Liz Sly

Washington Post

Guest

Liz Sly is the Beirut Bureau Chief and former Baghdad Bureau Chief, for the Washington Post. She is a former Baghdad correspondent for the Los Angeles Times and Chicago Tribune.

Liz Sly on KCRW

With the backing of American power, Kurdish and Arab forces may have destroyed the city of Raqqa -- in order to save it.

US backed militias defeat ISIS in its Syrian capital of Raqqa

With the backing of American power, Kurdish and Arab forces may have destroyed the city of Raqqa -- in order to save it.

from To the Point

A glimmer of hope for thousands of lives in Aleppo.

Ceasefire announced for Aleppo

A glimmer of hope for thousands of lives in Aleppo.

from To the Point

In Iraq, a long-awaited offensive has begun—to take back the northern city of Mosul from the4 Islamic State.  Prime Minister Haider al-Abadi has called on residents to cooperate with…

The Mosul offensive begins

In Iraq, a long-awaited offensive has begun—to take back the northern city of Mosul from the4 Islamic State.  Prime Minister Haider al-Abadi has called on residents to cooperate with…

from To the Point

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Gov. Gavin Newsom has approved more than 800 bills.

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Let’s talk about this letter from the White House, calling the “impeachment inquiry” illegitimate.

The House of Representatives appears to be moving toward impeachment of President Trump.

from LRC Presents: All the President's Lawyers

Democrat Monique Limon announced she will run for Hannah Beth Jackson’s coveted state senate seat.

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Buckle up.

from Left, Right & Center

66 million years ago, an asteroid caused Earth’s Fifth Extinction, destroying the dinosaurs and most other life forms. Now Earth is facing another extinction, as fish, plants and animals vanish forever. But this time, it’s not the asteroid, it’s us. This week, hundreds of people, both young and old, took to the streets in cities all over the world to begin weeks of protest called the Extinction Rebellion. In the natural course of evolution, the decline and disappearance of a life form takes thousands of years. In the course of a human lifetime, not even one species might disappear. But now, some 28,000 species are vanishing all of a sudden. Elizabeth Kolbert of the New Yorker magazine has written a book called “The Sixth Extinction.” She says, “Extinction rates are hundreds, perhaps thousands, of times higher than what is known as the background extinction rate that has pertained over most of geological history.” In her words, “You should not be able to see all sorts of mammals -- to name just one group -- either going extinct or on the verge of extinction. And that is a tipoff that something very, very unusual, and I would add, very dangerous, is going on.” “We’re running geological history backwards. Fossil fuels that were created over the course of hundreds of millions of years buried a lot of carbon underground. We’re now combusting it, putting that carbon back into the atmosphere over a matter of centuries. So we’re taking a process that hundreds of millions of years to run in one direction and then, in a matter of centuries, running it in another direction.” We’ll hear what that means now and for the future of life as we know it.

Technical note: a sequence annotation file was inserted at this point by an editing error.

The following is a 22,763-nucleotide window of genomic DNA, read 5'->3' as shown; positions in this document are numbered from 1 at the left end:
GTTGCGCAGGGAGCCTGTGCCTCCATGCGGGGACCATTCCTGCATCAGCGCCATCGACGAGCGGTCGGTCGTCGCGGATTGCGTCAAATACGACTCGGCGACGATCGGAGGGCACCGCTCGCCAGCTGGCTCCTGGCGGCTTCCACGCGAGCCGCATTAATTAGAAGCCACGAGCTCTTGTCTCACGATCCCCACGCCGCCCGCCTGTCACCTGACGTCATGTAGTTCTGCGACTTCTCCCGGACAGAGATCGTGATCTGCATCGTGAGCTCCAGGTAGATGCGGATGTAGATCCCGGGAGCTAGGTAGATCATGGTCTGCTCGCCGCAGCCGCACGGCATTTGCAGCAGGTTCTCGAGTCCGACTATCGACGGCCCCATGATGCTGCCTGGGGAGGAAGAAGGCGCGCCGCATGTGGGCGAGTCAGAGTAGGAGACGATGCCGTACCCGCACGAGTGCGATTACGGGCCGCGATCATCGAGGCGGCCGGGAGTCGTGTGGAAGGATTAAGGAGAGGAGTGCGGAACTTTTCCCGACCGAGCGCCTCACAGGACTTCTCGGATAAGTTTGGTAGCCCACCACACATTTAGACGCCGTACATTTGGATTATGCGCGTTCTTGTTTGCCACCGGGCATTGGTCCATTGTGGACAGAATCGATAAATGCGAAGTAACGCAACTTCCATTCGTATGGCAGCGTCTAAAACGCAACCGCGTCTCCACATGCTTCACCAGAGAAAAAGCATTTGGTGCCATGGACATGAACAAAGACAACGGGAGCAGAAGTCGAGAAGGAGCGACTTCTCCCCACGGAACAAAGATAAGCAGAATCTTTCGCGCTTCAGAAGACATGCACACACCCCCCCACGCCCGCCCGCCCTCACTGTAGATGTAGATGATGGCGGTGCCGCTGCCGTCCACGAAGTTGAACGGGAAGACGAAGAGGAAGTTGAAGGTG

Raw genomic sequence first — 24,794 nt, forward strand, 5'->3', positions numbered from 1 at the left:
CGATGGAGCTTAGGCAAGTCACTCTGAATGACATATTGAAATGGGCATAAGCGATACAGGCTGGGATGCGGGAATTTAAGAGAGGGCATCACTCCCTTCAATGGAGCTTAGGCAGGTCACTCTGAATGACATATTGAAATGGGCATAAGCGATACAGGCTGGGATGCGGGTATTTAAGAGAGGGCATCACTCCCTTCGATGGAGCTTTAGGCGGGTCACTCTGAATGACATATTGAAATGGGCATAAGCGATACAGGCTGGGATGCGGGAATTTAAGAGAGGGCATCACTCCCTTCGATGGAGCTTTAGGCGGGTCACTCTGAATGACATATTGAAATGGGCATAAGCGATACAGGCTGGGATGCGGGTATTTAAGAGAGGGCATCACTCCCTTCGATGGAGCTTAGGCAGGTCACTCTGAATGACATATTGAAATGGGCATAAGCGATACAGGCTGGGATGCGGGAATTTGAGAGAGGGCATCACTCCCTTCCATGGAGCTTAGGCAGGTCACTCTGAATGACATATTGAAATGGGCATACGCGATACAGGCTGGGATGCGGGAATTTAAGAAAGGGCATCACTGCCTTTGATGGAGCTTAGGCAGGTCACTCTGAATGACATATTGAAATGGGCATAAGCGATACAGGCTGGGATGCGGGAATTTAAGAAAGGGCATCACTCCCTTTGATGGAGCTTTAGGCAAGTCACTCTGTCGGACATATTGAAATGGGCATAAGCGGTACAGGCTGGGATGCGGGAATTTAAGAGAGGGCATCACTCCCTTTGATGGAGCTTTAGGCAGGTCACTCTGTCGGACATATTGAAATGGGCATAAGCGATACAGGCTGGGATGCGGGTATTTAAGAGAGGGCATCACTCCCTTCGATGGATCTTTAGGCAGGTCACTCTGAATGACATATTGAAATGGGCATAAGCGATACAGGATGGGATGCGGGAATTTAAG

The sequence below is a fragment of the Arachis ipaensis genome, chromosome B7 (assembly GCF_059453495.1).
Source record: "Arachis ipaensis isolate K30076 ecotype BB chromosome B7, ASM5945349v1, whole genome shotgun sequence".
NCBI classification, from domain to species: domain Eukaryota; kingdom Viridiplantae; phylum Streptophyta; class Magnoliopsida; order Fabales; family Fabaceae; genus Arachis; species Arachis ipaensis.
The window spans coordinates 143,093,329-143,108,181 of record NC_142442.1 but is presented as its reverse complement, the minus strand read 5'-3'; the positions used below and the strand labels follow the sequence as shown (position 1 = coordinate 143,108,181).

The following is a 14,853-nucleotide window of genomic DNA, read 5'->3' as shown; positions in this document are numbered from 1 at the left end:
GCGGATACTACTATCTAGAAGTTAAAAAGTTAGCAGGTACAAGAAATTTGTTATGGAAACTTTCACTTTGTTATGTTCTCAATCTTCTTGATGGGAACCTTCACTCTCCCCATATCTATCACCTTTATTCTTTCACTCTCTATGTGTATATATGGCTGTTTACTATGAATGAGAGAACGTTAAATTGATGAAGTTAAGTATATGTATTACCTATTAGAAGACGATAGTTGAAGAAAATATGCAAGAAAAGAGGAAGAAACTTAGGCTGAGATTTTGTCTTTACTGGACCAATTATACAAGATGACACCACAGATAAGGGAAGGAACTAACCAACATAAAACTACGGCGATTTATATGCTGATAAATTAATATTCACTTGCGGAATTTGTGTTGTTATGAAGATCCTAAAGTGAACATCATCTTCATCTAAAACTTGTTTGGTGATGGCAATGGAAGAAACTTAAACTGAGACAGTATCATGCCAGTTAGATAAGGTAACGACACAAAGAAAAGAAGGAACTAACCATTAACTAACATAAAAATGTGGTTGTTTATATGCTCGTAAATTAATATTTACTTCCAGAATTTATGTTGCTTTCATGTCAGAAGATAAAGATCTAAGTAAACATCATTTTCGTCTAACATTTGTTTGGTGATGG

from To the Point

Trump’s sometimes, maybe lawyer Rudy Giuliani clearly needs an attorney himself as the investigations involving the former New York City mayor mount.

from LRC Presents: All the President's Lawyers

Today, on All The President’s Jawyers...